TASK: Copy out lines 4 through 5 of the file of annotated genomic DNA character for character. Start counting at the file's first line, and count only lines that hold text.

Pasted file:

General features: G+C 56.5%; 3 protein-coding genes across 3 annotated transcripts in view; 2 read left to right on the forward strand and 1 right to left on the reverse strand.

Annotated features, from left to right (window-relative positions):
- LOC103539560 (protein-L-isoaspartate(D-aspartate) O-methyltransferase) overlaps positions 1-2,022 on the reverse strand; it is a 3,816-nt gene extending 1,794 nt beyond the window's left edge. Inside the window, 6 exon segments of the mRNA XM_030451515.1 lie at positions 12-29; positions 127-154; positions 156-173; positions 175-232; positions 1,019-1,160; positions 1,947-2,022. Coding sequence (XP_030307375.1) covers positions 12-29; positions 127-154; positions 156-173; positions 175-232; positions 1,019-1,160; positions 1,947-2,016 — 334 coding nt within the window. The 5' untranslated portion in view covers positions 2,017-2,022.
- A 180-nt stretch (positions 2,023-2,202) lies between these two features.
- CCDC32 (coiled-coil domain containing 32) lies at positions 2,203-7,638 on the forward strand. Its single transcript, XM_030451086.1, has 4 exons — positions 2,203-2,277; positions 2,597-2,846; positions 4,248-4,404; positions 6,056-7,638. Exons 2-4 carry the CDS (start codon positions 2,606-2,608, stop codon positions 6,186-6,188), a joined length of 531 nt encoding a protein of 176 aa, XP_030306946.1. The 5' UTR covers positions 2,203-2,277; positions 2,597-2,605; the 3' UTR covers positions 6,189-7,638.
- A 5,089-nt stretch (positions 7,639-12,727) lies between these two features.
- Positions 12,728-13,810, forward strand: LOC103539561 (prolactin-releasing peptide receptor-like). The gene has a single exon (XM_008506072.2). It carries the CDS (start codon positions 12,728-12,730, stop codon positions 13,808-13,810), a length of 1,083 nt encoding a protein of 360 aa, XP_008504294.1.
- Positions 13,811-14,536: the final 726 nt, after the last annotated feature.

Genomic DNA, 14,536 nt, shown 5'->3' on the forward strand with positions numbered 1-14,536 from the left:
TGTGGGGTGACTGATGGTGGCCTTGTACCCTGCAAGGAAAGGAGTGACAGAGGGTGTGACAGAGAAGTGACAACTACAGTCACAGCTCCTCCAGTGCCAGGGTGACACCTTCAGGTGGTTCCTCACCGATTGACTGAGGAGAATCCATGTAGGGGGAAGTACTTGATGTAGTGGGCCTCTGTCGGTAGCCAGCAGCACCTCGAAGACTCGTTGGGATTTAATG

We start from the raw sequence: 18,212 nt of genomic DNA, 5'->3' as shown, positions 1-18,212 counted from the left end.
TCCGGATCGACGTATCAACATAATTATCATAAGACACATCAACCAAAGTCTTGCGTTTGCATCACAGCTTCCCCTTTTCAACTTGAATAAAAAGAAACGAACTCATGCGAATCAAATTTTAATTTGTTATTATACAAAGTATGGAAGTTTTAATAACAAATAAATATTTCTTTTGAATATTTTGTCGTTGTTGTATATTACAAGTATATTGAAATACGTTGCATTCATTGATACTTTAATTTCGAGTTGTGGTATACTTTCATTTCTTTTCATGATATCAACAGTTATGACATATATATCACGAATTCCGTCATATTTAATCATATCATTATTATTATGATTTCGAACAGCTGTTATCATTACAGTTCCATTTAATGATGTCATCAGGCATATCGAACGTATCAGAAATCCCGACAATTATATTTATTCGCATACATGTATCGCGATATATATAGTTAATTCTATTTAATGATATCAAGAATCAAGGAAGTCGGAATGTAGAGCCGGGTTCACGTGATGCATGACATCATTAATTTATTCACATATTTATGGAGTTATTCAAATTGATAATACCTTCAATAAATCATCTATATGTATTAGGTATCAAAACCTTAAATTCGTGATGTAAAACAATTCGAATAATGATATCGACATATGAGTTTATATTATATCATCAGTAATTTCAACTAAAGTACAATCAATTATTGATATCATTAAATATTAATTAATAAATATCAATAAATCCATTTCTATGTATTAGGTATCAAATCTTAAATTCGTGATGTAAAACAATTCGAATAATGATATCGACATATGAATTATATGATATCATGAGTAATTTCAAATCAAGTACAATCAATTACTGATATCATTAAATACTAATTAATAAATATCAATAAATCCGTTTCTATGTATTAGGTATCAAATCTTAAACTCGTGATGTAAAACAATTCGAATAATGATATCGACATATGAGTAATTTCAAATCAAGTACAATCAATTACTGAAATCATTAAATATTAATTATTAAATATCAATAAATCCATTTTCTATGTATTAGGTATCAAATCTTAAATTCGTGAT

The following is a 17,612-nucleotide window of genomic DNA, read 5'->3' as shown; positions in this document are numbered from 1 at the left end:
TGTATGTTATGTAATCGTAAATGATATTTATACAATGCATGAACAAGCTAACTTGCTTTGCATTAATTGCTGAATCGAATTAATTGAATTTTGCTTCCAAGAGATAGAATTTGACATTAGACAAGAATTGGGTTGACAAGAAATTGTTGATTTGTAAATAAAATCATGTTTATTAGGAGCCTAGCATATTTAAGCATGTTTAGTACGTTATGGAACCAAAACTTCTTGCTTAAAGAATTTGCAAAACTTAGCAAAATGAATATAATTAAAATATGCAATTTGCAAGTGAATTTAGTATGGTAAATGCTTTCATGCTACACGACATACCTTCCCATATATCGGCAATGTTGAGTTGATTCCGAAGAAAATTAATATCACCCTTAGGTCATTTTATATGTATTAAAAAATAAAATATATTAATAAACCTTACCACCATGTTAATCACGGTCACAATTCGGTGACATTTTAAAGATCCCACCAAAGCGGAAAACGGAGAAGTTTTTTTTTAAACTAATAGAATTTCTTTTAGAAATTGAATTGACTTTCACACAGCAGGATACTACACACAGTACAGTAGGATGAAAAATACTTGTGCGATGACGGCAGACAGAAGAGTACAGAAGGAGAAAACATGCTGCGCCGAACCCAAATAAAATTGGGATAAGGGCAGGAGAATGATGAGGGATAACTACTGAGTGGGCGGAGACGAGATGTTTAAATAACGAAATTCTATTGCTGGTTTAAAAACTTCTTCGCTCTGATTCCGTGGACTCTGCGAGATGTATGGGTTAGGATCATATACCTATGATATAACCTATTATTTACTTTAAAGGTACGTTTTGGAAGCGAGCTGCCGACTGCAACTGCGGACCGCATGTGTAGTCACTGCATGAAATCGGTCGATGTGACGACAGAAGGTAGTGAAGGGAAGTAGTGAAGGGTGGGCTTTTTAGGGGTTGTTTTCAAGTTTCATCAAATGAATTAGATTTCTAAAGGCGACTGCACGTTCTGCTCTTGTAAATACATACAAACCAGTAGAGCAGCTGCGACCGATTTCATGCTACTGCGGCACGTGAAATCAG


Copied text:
- A 180-nt stretch (positions 2,023-2,202) lies between these two features.
- CCDC32 (coiled-coil domain containing 32) lies at positions 2,203-7,638 on the forward strand. Its single transcript, XM_030451086.1, has 4 exons — positions 2,203-2,277; positions 2,597-2,846; positions 4,248-4,404; positions 6,056-7,638. Exons 2-4 carry the CDS (start codon positions 2,606-2,608, stop codon positions 6,186-6,188), a joined length of 531 nt encoding a protein of 176 aa, XP_030306946.1. The 5' UTR covers positions 2,203-2,277; positions 2,597-2,605; the 3' UTR covers positions 6,189-7,638.